Thursday, September 3, 2009

A Shout Out to the Spirit Mountain Community Fund

We are extremely grateful to the charitable foundation of the Confederated Tribes of Grande Ronde, the Spirit Mountain Community Fund, for a grant of $5000 in May to help finance the construction that's going on right now at Soapstone.

Since 1997, the Community Fund has distributed 6% of the profits from the Spirit Mountain Casino to nonprofit organizations in Western Oregon, fulfilling "their Native tradition of potlatch, a ceremony at which good fortune is distributed." We extend to them our sincere appreciation for their generosity to the community and their support for Soapstone's writing residency program for women.

Ancestors of the Confederated Tribes of Grand Ronde have occupied Western Oregon since time immemorial, developing distinct lifeways through generations of interaction with this bountiful and diverse landscape. You can trace this journey by visiting Ntsayka Ikanum: Our Story, a multimedia exploration of the history and culture of the Confederated Tribes of Grand Ronde.

The tribes that make up the Grand Ronde Confederation – Chasta, Rogue River, Umpqua, Molalla and Kalapuya – signed seven treaties ceding their vast lands to the federal government in the 1850s. Tribal members were force-marched 263 miles over 33 days in February and March of 1856 to Grand Ronde. The assault on the Tribes’ way of life continued until finally, in 1954, Congress passed the Western Oregon Indian Termination Act. The Grand Ronde Tribe was terminated. Tribal members were no longer acknowledged as Indians by the federal government and other tribes and had no rights to their reservation lands.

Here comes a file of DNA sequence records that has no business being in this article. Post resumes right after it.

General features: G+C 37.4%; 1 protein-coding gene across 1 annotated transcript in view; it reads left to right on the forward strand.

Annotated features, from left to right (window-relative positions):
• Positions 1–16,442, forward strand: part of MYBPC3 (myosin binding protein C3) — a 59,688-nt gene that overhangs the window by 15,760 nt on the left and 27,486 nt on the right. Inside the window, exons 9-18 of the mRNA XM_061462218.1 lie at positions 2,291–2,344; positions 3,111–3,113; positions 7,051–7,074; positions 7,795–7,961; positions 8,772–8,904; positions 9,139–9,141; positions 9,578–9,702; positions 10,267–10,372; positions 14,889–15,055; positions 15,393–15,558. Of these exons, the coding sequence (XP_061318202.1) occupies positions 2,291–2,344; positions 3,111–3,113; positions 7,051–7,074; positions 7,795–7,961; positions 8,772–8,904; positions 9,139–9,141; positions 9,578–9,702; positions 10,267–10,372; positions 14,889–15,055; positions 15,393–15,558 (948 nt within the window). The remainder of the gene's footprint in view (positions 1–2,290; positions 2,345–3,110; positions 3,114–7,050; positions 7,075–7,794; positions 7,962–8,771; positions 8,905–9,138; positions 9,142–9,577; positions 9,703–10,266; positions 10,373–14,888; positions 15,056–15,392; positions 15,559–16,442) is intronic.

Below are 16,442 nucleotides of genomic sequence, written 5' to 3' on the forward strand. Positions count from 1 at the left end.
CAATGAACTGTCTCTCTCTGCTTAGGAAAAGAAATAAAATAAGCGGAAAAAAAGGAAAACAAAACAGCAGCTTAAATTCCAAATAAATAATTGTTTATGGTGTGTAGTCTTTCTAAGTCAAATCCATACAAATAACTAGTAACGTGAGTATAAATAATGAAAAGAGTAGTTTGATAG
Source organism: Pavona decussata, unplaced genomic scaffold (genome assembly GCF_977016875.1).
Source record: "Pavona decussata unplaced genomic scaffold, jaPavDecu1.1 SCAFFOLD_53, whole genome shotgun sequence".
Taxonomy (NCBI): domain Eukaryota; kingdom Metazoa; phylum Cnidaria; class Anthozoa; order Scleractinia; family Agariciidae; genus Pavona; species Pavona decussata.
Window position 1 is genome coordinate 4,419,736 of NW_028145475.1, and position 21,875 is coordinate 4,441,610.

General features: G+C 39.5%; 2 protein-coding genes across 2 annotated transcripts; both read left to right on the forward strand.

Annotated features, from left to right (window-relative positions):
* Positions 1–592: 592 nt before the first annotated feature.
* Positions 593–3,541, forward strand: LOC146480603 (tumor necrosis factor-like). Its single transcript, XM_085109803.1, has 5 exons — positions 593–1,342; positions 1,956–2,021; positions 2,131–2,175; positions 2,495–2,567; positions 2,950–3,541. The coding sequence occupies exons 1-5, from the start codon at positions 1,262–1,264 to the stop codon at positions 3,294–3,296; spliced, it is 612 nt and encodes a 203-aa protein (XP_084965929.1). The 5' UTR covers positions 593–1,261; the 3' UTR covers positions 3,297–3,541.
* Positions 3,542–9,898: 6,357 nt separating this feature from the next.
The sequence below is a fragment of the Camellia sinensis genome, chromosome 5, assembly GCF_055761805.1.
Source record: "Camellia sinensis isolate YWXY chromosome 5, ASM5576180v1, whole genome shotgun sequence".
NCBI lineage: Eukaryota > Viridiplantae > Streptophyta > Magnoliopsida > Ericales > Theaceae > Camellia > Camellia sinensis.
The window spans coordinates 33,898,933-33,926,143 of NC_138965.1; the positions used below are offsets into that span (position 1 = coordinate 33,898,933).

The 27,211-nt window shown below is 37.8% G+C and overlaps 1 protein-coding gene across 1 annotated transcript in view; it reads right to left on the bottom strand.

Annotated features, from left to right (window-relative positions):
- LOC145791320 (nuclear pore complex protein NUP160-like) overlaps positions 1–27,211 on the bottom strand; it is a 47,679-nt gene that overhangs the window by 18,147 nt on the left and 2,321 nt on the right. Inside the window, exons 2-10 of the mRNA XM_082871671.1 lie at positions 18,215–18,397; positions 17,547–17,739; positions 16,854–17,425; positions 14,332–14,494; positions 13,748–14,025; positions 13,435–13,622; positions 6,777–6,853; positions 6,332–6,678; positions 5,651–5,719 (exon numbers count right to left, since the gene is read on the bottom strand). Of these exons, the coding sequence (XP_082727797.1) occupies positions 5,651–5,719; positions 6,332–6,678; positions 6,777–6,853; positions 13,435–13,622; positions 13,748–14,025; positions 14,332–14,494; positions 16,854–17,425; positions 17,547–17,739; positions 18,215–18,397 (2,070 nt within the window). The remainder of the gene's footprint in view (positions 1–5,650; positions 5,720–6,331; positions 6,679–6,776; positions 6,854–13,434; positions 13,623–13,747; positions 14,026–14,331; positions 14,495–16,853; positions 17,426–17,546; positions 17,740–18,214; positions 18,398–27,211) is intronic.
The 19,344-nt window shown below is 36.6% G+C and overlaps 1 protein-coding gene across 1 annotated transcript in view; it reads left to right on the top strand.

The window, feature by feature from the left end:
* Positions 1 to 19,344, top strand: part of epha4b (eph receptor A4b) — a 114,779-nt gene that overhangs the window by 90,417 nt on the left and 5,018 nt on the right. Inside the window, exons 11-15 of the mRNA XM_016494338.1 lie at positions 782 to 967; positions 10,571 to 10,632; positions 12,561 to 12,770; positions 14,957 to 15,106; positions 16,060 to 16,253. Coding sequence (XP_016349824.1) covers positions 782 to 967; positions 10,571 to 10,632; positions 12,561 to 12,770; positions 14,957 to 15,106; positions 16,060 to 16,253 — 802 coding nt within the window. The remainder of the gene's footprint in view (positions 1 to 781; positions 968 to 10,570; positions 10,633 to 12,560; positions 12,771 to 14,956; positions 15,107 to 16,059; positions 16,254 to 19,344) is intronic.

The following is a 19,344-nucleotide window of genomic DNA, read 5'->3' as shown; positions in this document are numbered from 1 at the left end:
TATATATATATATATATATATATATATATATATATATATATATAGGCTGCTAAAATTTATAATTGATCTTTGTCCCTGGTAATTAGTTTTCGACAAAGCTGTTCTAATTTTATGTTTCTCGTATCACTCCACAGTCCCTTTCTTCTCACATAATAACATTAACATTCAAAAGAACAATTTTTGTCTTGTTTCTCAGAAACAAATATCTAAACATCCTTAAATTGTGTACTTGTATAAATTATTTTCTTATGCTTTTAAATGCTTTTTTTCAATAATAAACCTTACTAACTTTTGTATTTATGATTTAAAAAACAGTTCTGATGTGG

A relocation program, scattering members across the country, followed termination. But in 1972 a small group of tribal members began the work to restore the tribe. Their base of operation was a small shack without running water and electricity located on the only land officially left of the once large Grand Ronde Reservation – the 2.5-acre tribal cemetery. Tribal members held bake sales, car washes and get-togethers to raise money to fund restoration efforts. They earned the support of members of Oregon’s congressional delegation and local community members. Finally, on Nov. 22, 1983, President Reagan signed the Grand Ronde Restoration Bill, making Grand Ronde a restored and federally recognized tribe, and the work of rebuilding a nation began. Just last fall, they celebrated their 25th anniversary as a restored tribe.

Soapstone urges you to learn about the history of all the Oregon tribes at this excellent website.